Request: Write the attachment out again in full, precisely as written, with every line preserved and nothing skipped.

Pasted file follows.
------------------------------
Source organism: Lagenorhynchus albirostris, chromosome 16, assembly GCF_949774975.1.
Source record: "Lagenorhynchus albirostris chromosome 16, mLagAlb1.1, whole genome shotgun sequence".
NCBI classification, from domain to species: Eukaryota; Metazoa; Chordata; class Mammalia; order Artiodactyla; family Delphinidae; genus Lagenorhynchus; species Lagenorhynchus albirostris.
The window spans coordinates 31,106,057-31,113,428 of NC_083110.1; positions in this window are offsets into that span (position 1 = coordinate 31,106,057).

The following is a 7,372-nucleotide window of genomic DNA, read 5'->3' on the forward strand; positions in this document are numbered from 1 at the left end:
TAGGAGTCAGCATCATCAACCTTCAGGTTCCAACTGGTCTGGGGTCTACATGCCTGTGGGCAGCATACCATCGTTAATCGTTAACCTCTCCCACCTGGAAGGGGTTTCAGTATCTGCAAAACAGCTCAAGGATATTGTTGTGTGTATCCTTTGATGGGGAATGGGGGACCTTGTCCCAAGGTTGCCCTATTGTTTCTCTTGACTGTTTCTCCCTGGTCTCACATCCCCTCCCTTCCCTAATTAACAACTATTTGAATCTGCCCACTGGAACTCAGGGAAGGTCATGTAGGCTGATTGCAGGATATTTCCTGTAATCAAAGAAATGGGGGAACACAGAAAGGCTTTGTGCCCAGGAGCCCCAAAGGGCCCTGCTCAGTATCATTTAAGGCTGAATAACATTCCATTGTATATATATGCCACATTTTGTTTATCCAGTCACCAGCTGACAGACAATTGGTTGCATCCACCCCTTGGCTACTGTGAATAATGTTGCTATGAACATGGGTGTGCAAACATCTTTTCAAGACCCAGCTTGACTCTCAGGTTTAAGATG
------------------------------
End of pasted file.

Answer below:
Source organism: Lagenorhynchus albirostris, chromosome 16, assembly GCF_949774975.1.
Source record: "Lagenorhynchus albirostris chromosome 16, mLagAlb1.1, whole genome shotgun sequence".
NCBI classification, from domain to species: Eukaryota; Metazoa; Chordata; class Mammalia; order Artiodactyla; family Delphinidae; genus Lagenorhynchus; species Lagenorhynchus albirostris.
The window spans coordinates 31,106,057-31,113,428 of NC_083110.1; positions in this window are offsets into that span (position 1 = coordinate 31,106,057).

The following is a 7,372-nucleotide window of genomic DNA, read 5'->3' on the forward strand; positions in this document are numbered from 1 at the left end:
TAGGAGTCAGCATCATCAACCTTCAGGTTCCAACTGGTCTGGGGTCTACATGCCTGTGGGCAGCATACCATCGTTAATCGTTAACCTCTCCCACCTGGAAGGGGTTTCAGTATCTGCAAAACAGCTCAAGGATATTGTTGTGTGTATCCTTTGATGGGGAATGGGGGACCTTGTCCCAAGGTTGCCCTATTGTTTCTCTTGACTGTTTCTCCCTGGTCTCACATCCCCTCCCTTCCCTAATTAACAACTATTTGAATCTGCCCACTGGAACTCAGGGAAGGTCATGTAGGCTGATTGCAGGATATTTCCTGTAATCAAAGAAATGGGGGAACACAGAAAGGCTTTGTGCCCAGGAGCCCCAAAGGGCCCTGCTCAGTATCATTTAAGGCTGAATAACATTCCATTGTATATATATGCCACATTTTGTTTATCCAGTCACCAGCTGACAGACAATTGGTTGCATCCACCCCTTGGCTACTGTGAATAATGTTGCTATGAACATGGGTGTGCAAACATCTTTTCAAGACCCAGCTTGACTCTCAGGTTTAAGATG